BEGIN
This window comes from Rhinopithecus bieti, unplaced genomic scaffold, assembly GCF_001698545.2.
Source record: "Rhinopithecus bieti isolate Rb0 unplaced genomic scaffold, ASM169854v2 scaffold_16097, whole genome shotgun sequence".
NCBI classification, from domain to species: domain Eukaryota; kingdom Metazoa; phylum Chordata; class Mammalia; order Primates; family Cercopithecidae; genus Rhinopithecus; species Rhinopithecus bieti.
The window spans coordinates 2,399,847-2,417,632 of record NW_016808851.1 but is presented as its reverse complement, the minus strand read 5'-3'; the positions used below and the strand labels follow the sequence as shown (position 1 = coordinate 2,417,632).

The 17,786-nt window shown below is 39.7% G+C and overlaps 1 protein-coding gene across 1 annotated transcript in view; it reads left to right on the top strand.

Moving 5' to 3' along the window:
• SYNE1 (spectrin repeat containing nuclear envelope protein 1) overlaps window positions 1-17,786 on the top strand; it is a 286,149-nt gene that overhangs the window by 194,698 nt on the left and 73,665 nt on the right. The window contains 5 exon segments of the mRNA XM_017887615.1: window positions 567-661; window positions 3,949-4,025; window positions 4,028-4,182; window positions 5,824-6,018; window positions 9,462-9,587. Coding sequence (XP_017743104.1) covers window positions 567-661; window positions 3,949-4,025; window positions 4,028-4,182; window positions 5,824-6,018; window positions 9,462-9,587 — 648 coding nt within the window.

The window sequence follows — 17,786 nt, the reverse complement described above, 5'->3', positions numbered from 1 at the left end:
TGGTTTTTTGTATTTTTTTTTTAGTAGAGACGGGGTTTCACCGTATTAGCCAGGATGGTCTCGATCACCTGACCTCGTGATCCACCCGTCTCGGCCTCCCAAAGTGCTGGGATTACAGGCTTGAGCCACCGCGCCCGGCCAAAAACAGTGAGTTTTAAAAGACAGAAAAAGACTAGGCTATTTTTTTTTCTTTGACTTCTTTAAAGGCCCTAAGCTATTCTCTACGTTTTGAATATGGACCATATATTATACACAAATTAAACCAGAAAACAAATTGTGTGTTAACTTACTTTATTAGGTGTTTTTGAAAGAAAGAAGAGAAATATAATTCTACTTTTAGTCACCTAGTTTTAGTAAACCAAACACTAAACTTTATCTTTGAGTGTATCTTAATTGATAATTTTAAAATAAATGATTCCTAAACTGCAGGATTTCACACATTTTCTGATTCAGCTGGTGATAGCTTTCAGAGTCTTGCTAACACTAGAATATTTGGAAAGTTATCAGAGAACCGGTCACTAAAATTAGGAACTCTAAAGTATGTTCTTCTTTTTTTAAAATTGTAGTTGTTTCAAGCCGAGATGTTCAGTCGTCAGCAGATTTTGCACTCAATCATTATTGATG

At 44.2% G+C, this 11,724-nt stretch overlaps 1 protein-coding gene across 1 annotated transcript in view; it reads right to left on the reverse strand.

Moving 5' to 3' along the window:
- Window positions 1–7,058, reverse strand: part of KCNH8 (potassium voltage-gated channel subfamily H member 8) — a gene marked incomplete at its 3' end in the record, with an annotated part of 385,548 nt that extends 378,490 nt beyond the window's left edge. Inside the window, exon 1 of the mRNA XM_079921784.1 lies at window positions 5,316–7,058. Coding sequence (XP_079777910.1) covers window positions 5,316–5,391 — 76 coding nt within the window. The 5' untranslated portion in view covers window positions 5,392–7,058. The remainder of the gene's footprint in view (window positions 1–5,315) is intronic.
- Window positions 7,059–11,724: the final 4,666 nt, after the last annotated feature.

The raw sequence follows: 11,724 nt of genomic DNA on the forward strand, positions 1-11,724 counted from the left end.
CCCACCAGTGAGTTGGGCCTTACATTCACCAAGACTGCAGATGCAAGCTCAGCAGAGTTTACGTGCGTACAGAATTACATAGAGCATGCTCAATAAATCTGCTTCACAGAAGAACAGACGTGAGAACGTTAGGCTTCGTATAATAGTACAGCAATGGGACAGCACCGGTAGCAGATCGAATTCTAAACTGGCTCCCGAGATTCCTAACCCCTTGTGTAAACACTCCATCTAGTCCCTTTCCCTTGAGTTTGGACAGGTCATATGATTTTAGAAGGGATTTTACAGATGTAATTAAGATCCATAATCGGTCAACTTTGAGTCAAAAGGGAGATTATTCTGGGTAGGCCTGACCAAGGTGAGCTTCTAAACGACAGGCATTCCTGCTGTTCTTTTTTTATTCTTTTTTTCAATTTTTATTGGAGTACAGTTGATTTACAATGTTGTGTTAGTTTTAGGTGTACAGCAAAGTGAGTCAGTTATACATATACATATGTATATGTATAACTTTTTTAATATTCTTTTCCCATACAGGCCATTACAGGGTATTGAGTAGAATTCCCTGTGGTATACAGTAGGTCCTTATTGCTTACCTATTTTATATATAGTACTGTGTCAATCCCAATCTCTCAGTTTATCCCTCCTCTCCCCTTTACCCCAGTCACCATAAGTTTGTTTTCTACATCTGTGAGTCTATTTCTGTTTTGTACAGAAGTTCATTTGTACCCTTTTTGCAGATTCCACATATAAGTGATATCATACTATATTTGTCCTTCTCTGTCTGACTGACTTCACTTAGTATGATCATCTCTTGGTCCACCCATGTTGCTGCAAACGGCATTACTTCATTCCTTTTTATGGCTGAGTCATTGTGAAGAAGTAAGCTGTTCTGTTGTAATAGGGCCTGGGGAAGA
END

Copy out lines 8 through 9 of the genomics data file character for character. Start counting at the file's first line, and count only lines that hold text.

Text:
The window sequence follows — 17,786 nt, the reverse complement described above, 5'->3', positions numbered from 1 at the left end:
TGGTTTTTTGTATTTTTTTTTTAGTAGAGACGGGGTTTCACCGTATTAGCCAGGATGGTCTCGATCACCTGACCTCGTGATCCACCCGTCTCGGCCTCCCAAAGTGCTGGGATTACAGGCTTGAGCCACCGCGCCCGGCCAAAAACAGTGAGTTTTAAAAGACAGAAAAAGACTAGGCTATTTTTTTTTCTTTGACTTCTTTAAAGGCCCTAAGCTATTCTCTACGTTTTGAATATGGACCATATATTATACACAAATTAAACCAGAAAACAAATTGTGTGTTAACTTACTTTATTAGGTGTTTTTGAAAGAAAGAAGAGAAATATAATTCTACTTTTAGTCACCTAGTTTTAGTAAACCAAACACTAAACTTTATCTTTGAGTGTATCTTAATTGATAATTTTAAAATAAATGATTCCTAAACTGCAGGATTTCACACATTTTCTGATTCAGCTGGTGATAGCTTTCAGAGTCTTGCTAACACTAGAATATTTGGAAAGTTATCAGAGAACCGGTCACTAAAATTAGGAACTCTAAAGTATGTTCTTCTTTTTTTAAAATTGTAGTTGTTTCAAGCCGAGATGTTCAGTCGTCAGCAGATTTTGCACTCAATCATTATTGATG